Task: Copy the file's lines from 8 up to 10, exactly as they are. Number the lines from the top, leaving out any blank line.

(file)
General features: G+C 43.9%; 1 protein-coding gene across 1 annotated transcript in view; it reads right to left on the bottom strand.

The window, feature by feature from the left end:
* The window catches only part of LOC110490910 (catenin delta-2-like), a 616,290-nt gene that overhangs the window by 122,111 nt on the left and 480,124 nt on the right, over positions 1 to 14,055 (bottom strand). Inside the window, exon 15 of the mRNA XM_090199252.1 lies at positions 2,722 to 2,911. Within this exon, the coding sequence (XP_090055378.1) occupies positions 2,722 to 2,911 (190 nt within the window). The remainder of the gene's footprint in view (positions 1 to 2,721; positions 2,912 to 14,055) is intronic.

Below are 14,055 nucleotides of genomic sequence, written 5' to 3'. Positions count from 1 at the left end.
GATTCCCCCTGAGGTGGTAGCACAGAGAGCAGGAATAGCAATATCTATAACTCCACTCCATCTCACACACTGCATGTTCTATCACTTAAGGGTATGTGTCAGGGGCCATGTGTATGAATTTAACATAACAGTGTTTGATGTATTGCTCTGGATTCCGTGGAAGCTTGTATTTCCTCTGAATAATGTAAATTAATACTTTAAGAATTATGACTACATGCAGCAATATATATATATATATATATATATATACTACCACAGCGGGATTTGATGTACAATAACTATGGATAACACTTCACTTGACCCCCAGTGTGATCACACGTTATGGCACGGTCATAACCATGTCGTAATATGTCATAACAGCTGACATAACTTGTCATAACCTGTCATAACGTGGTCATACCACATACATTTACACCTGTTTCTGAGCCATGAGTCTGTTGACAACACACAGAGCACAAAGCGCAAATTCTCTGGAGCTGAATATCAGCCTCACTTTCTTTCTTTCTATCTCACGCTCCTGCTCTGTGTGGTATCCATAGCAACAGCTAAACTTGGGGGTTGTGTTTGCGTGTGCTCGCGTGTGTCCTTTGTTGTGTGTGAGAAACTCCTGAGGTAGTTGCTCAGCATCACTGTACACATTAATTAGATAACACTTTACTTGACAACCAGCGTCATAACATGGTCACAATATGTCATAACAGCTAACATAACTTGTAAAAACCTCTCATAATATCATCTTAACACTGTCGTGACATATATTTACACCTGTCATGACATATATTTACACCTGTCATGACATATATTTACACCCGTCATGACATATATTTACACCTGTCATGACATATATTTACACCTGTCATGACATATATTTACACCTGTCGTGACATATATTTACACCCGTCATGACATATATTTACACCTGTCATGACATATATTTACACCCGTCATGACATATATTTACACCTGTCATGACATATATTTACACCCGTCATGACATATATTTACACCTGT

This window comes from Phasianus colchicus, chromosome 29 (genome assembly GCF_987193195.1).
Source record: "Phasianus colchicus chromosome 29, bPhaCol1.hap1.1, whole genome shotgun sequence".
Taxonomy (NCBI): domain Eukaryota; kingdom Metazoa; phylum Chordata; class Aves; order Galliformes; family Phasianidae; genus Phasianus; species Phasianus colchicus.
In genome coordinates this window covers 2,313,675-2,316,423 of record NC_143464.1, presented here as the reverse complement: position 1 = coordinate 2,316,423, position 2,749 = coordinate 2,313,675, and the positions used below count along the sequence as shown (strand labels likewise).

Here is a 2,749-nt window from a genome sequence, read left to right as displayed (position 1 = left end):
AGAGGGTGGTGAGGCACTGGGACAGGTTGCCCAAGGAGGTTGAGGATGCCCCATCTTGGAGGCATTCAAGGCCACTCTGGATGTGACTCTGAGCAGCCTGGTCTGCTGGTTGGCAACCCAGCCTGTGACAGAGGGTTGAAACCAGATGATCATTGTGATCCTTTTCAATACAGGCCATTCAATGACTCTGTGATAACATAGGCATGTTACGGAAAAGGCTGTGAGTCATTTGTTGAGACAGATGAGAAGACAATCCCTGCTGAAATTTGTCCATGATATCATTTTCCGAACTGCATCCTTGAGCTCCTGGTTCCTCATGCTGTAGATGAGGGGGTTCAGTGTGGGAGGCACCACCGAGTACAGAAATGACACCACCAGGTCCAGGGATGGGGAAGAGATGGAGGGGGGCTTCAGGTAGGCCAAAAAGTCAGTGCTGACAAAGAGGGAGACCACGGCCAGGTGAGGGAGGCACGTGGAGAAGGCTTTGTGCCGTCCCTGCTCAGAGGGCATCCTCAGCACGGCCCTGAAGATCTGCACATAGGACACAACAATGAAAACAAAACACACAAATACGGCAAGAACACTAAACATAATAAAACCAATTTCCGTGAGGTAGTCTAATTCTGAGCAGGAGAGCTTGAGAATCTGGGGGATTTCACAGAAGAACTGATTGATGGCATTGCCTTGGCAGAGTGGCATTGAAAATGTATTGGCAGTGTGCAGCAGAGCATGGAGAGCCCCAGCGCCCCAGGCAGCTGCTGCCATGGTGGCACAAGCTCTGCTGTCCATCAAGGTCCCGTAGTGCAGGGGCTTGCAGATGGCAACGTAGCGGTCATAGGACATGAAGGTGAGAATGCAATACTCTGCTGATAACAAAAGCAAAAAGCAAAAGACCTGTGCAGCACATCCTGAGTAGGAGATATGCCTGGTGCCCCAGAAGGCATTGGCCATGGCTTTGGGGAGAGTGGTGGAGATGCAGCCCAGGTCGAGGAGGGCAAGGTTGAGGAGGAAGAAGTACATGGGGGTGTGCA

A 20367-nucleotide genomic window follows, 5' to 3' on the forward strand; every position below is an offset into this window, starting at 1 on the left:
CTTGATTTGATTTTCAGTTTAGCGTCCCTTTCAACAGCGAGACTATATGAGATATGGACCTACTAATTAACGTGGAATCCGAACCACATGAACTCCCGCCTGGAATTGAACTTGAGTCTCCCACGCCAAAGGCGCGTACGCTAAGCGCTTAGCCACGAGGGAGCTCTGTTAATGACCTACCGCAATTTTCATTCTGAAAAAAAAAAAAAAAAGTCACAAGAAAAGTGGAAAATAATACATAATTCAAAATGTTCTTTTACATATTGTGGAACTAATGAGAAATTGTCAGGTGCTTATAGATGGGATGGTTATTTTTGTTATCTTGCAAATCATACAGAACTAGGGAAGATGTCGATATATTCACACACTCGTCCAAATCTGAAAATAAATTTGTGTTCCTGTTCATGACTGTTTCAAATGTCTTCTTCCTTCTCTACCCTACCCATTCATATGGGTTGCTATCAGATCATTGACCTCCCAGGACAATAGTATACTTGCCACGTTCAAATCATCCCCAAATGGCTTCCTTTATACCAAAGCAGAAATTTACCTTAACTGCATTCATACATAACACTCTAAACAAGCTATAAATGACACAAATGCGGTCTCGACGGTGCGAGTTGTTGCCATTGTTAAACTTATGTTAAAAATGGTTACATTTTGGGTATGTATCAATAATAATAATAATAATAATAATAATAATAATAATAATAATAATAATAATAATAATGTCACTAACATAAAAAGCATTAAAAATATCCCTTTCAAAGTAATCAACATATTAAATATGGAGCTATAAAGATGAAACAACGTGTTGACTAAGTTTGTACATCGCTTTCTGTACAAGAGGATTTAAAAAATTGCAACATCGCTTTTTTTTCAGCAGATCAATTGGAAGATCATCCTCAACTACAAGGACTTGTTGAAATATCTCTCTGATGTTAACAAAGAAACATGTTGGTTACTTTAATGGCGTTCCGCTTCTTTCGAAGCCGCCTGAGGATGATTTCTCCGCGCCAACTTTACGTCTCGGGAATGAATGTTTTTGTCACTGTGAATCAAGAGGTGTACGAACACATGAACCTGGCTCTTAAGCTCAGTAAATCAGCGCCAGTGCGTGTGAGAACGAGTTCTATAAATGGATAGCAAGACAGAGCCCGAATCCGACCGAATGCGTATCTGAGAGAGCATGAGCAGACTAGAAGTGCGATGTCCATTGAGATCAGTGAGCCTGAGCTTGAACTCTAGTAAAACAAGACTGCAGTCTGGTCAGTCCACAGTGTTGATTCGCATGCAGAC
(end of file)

Taxonomy (NCBI): domain Eukaryota; kingdom Metazoa; phylum Chordata; class Aves; order Galliformes; family Phasianidae; genus Phasianus; species Phasianus colchicus.
In genome coordinates this window covers 2,313,675-2,316,423 of record NC_143464.1, presented here as the reverse complement: position 1 = coordinate 2,316,423, position 2,749 = coordinate 2,313,675, and the positions used below count along the sequence as shown (strand labels likewise).

Here is a 2,749-nt window from a genome sequence, read left to right as displayed (position 1 = left end):